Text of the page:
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This gentleman, one of the practicing attorneys of Sonora, was born in Howard County, Maryland, March 25, 1825, receiving there his primary education. When about eighteen years of age, he attended school at Rockville, Maine, and all afterwards was prepared for college. He graduated from Harvard College, and received instruction from the celebrated jurists, Greenleaf, Kent, and Judge Story.  He studied law with Robert J. Brent, was admitted to the Bar, and commenced practice at Baltimore, Maryland. Coming to this State via the Isthmus of Panama, he arrived in October, 1850. He came to this county, settled at Shaw’s Flat, and mined for six months.  At the Flat he erected a sawmill, and conducted that business, in addition to practicing his profession, for nearly two years.  Then, settling at Sonora, he opened a law office, since which time he has been practicing his profession. He has held the office of District Attorney for several terms in Tuolumne County.  This volume contains numerous refer­ences to Mr. Dorsey’s career, which, throughout, has been of the greatest importance to the County.



“A History of Tuolumne County, California” B.F. Alley, 1882. Pg. 373-374.

Submitted by: Nancy Pratt Melton






Mr. Douglass, familiarly and widely known as “Jack,” was born in New York City, in August, 1830.  He came to California in July, 1849, arriving in Tuolumne in 1852.  Establishing himself in the saloon business in Columbia, he soon afterwards became Agent for M. J. Dooley, I the Manager of the stage lines.  His place of business was on the corner of Fulton and Main streets, and was known as the “Douglass” saloon.  Mr. Douglass had, the ill fortune to be burned out three times in the course of his residence in Columbia, namely, in 1854, 1857, and 1862.  In 1869 he removed to Stockton, where he is engaged in keeping the popular saloon of the Yosemite House.  During Mr. Doug­lass’ residence in Columbia he enjoyed the confidence of his fellow-citizens to a remarkable extent, having held suc­cessively the offices of Chief Engineer of the Fire Depart­ment, President of the Board of Trustees, and finally School Trustee, the two latter offices having been filled by him during two terms each.  It may be mentioned in this con­nection that he was a warm friend of the lamented Coffroth, his intimacy extending over a long period, during which they were close companions in every respect.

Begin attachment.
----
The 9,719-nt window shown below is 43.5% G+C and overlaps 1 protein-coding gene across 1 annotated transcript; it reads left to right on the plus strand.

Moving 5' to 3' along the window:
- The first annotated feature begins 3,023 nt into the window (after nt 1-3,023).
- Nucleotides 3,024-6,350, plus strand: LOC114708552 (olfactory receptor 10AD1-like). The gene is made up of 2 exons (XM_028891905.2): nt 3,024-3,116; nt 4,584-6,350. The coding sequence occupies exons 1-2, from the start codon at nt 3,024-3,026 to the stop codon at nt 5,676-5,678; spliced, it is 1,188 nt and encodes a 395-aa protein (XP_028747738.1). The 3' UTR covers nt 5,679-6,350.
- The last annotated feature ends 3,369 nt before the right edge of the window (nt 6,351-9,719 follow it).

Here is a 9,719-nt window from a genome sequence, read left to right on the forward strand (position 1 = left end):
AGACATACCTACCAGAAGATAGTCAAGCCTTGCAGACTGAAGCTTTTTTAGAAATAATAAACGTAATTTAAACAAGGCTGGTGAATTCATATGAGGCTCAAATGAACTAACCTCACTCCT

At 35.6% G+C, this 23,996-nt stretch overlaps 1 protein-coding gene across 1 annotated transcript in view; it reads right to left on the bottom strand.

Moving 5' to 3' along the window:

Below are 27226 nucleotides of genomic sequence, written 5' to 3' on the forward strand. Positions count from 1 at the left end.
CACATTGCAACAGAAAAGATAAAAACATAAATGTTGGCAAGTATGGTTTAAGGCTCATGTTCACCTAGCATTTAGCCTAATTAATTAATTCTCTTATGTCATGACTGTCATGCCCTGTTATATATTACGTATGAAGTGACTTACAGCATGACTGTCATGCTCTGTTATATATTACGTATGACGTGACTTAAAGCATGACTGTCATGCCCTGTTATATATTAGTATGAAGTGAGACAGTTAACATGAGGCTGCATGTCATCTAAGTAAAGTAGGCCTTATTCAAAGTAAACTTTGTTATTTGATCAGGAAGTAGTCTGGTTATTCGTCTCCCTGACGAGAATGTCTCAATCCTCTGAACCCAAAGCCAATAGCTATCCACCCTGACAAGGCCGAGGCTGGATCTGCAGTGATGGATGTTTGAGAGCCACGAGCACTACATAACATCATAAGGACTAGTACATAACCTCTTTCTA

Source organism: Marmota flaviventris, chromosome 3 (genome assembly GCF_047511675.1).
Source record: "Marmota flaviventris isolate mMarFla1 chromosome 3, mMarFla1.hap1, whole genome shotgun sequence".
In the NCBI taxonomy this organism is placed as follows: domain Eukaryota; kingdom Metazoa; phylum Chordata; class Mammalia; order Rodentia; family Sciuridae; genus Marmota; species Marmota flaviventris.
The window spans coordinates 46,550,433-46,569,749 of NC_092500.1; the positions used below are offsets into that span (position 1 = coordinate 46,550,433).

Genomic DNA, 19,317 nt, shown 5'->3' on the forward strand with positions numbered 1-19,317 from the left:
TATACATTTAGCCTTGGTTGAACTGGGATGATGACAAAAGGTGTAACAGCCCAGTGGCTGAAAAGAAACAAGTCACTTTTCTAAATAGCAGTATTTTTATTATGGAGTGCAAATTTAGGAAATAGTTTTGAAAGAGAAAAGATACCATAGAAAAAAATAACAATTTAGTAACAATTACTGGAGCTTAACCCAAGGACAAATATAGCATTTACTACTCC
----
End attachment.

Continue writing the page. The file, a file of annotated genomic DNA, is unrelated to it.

Mr. Douglass, in 1853, married Miss Ellen Dart, and has two children, boys, one aged 22 and one 19 years.


“A History of Tuolumne County, California” B.F. Alley, 1882.  Pg. 406.

Submitted by: Nancy Pratt Melton






Mr. Duchow, who may be regarded as a typical journal­ist of the State, after many years passed in the active life incident to his craft, came to reside in Sonora in 1872.  The impelling cause of his residence in the county seat was the establishment of that deserving and ably directed sheet, the Tuolumne Independent, in 1872.  Previous to this his journalistic career had been varied.  Coming from Salem, Massachusetts, his birthplace, some thirty years ago, he settled at Columbia and engaged in newspaper work, type­setting and editing, his first venture being upon the Co­lumbia Gazette.  During the years in which the brothers Duchow (John C. and William A) conducted the Gazette and Southern Mines Advertiser, and afterwards the equally able and well conducted Tuolumne Courier, the flush times of Columbia were passed, and many incidents are narrated by Mr. Duchow which show his intimate knowledge and participation in the stirring affairs of that epoch.  Leaving Columbia in 1859, Mr. Duchow became foreman of the Daily Argus and Weekly Democrat, papers published in Stockton.  Later he lived for a while in San Francisco, working as printer, and then taking a contract to issue a paper for Aleck Montgomery in Napa.  In San Francisco he became one of the proprietors of the San Francisco Times, a newspaper which was run by an association of printers.  Frank M. Pixley, the present brilliant editor of the Argonaut, was editor of their sheet.  Later on Mr. Du­chow went to Santa Cruz, interesting himself in the Senti­nel, of that place.  Later still, the Pajaro Times, a paper published at Watsonville, engrossed his care.  This, the largest country sheet published in California, was run by the firm of McQuillan, Kearney and Duchow, and did a thriving business, succeeding even beyond the anticipations of the proprietors.


After five years spent in Alameda, Mr. Duchow returned to Tuolumne, engaging in the publication of the Indepen­dent with his brother, John Duchow, previously oftentimes mentioned as connected with the newspapers of Columbia, and respecting whom it may be said that no living journal­ist has ever maintained a more upright and consistent course, struggling always to the utmost of his powers to uphold the purity of his newspaper and to elevate the con­dition of his fellow citizens.


Mr. W. A. Duchow married in Monterey county Miss Mettie Whitlock, daughter of Dr. Whitlock, now of Inyo County.  The pair have five children—Earl M., Daisy, William A., Harvey G. and Raphael.



“A History of Tuolumne County, CA” B.F. Alley, 1882.  Appendix Pg. 12-13.






Was another attorney who settled here in early days.  En­tering first into partnership with J. M. Huntington, the firm enjoyed a large practice.  Removing to San Francisco Mr. Dwinelle rose steadily in his profession, taking a high stand as a reputable counsellor, arid finally became Judge of the Fifteenth District Court in that city.  He is still living, an ornament to the Bar and the community.


“A History of Tuolumne County, California” B.F. Alley, 1882.  Pg. 403.

Submitted by: Nancy Pratt Melton





© 2002 Nancy Pratt Melton

Tuolumne County Biographies